This past weekend I was fortunate enough to shoot the highly anticipated PSV vs Ajax game. PSV could and did seize the Dutch Eredivisie title agaist their main rival. My personal goal was to shoot a strong series of cinematic images to tell the story of this game.
Let me quickly clarify what I mean by cinematic images. A friend recently asked me this because he was puzzled, which got me thinking about what makes a photo cinematic.
For me, simply put, a cinematic image is a photo that looks like you were watching Netflix and hit pause. It is like a still from a series of film. That’s not quite specific either though. So these are some factors that make an image cinematic, in my personal opinion:
- The people in the photo are generally not looking into the camera. They are / appear to be unaware they’re being photographed.
- The photo hints at a bigger story than just what’s visible. The people in the photo have a mission or goal, there’s a scene playing out.
- The photo is shown in landscape format, preferably widescreen. A 16:9 aspect ratio at the least, but possible 17:9 or 21:9 even.
- There aren’t any very bright colours present in the image, and the colours feel slightly desaturated overall.
- The light in the photo looks natural. This doesn’t mean a cinematic photo can’t be lit, but the light has to look credible. This often comes down to motivating the light with practicals.
- The photo has been toned / color graded. This is matter of taste, but generally I feel the black tones in the image are crushed and the overall contrast isn’t too high.
Please do note that the label cinematic is highly subjective, and these factors are by no means absolute.
The PSV – Ajax game: what’s at stake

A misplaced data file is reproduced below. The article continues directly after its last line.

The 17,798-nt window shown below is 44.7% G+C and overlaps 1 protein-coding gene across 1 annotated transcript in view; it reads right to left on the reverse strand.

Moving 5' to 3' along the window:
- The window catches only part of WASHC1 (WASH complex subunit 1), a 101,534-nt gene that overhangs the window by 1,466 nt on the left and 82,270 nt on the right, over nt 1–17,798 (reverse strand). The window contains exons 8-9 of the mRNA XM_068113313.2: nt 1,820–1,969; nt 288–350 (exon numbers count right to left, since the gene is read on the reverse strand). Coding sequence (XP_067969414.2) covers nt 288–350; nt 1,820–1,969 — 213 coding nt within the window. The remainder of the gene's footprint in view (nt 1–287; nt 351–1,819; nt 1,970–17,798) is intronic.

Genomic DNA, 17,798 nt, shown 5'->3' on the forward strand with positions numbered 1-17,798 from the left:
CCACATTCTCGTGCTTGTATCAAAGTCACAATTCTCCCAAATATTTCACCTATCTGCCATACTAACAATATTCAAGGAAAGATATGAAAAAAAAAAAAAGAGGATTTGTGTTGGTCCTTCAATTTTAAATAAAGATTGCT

PSV had a seven point lead with only four games remaining in the season. The first of these four was the always intense clash with Ajax. PSV were playing a home crowd that were all too eager to see their team snatch the league title in a direct confrontation with their rivals. Ajax actually beat the Eindhoven side 3-0 in their home game earlier in the season. This meant both the fans and the team were looking for payback. From half an hour before kick-off, the atmosphere in the stadium was intense. Even during warm-up, the singing and cheering from the stands was unmatched. The iconic Kuip stadium in Rotterdam has a reputation for being the most intense stadium in the Netherlands, but the Philips Stadium seems to be becoming a worthy contender for this unofficial title.
Be sure to check out this series as well: I followed PSV Eindhoven’s Mexican super star Hirving Lozano for one full game.
Shooting football in a different way
Football is an extremely popular sport in Europe, and for this reason it’s covered by many photographers. I personally feel that many of these photographers are shooting the sport pretty much exactly the same way though. They focus on the peak of the action, with the player in the exact middle. They won’t tone their images, instead opting for a more journalistic approach. Which makes sense, given that their photos will be used by news outlets. Another factor here is that these photographers have to send in their work insanely fast after or even during the game. This gives them little opportunity to do major edits or spend time culling their images. While I’m not judging this approach in any way, I like to show football from a different perspective. There are plenty of photographers already covering the action, there’s no sense in shooting the exact same photos they are.
What I love showing is little moments and views that are also a part of football, but not often seen in media coverage. Of course I realise I may not be the first photographer to use this approach. What I also like to do is edit my work to be cinematic. By making my images look like a still from a film, I feel that they hint at a bigger story. It’s the little lifestyle moments and perspectives that are an integral part of the sport. I like to think that this approach shows more of the character and determination of the players.
I have more series like this coming out soon, including a special behind the scenes story of the title celebrations for PSV Eindhoven. For now, here’s the rest of this visual story!
Check out this aftermovie by PSV for another take on telling a story. Word of warning: Ajax fans best skip this one.